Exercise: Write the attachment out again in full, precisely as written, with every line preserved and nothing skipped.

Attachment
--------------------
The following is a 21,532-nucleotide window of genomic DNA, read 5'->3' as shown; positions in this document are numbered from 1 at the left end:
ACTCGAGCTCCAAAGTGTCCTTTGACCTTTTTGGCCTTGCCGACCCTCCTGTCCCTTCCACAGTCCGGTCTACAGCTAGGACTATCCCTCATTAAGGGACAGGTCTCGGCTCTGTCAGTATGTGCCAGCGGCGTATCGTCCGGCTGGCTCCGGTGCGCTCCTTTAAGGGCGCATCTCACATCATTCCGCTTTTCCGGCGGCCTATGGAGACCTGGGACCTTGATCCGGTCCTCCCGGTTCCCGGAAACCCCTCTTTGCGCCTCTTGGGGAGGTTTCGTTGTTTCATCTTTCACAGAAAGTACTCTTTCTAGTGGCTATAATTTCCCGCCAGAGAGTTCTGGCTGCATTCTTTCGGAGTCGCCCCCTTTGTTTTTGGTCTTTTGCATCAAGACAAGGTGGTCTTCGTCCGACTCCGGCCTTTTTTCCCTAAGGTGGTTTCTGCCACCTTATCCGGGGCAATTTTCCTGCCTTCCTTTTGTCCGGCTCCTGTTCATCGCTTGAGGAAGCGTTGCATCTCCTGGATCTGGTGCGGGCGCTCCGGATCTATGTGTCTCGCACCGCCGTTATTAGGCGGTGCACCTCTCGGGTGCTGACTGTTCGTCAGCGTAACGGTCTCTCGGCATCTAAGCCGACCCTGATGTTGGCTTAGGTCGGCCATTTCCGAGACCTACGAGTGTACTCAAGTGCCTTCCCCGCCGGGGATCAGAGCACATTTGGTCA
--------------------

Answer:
The following is a 21,532-nucleotide window of genomic DNA, read 5'->3' as shown; positions in this document are numbered from 1 at the left end:
ACTCGAGCTCCAAAGTGTCCTTTGACCTTTTTGGCCTTGCCGACCCTCCTGTCCCTTCCACAGTCCGGTCTACAGCTAGGACTATCCCTCATTAAGGGACAGGTCTCGGCTCTGTCAGTATGTGCCAGCGGCGTATCGTCCGGCTGGCTCCGGTGCGCTCCTTTAAGGGCGCATCTCACATCATTCCGCTTTTCCGGCGGCCTATGGAGACCTGGGACCTTGATCCGGTCCTCCCGGTTCCCGGAAACCCCTCTTTGCGCCTCTTGGGGAGGTTTCGTTGTTTCATCTTTCACAGAAAGTACTCTTTCTAGTGGCTATAATTTCCCGCCAGAGAGTTCTGGCTGCATTCTTTCGGAGTCGCCCCCTTTGTTTTTGGTCTTTTGCATCAAGACAAGGTGGTCTTCGTCCGACTCCGGCCTTTTTTCCCTAAGGTGGTTTCTGCCACCTTATCCGGGGCAATTTTCCTGCCTTCCTTTTGTCCGGCTCCTGTTCATCGCTTGAGGAAGCGTTGCATCTCCTGGATCTGGTGCGGGCGCTCCGGATCTATGTGTCTCGCACCGCCGTTATTAGGCGGTGCACCTCTCGGGTGCTGACTGTTCGTCAGCGTAACGGTCTCTCGGCATCTAAGCCGACCCTGATGTTGGCTTAGGTCGGCCATTTCCGAGACCTACGAGTGTACTCAAGTGCCTTCCCCGCCGGGGATCAGAGCACATTTGGTCA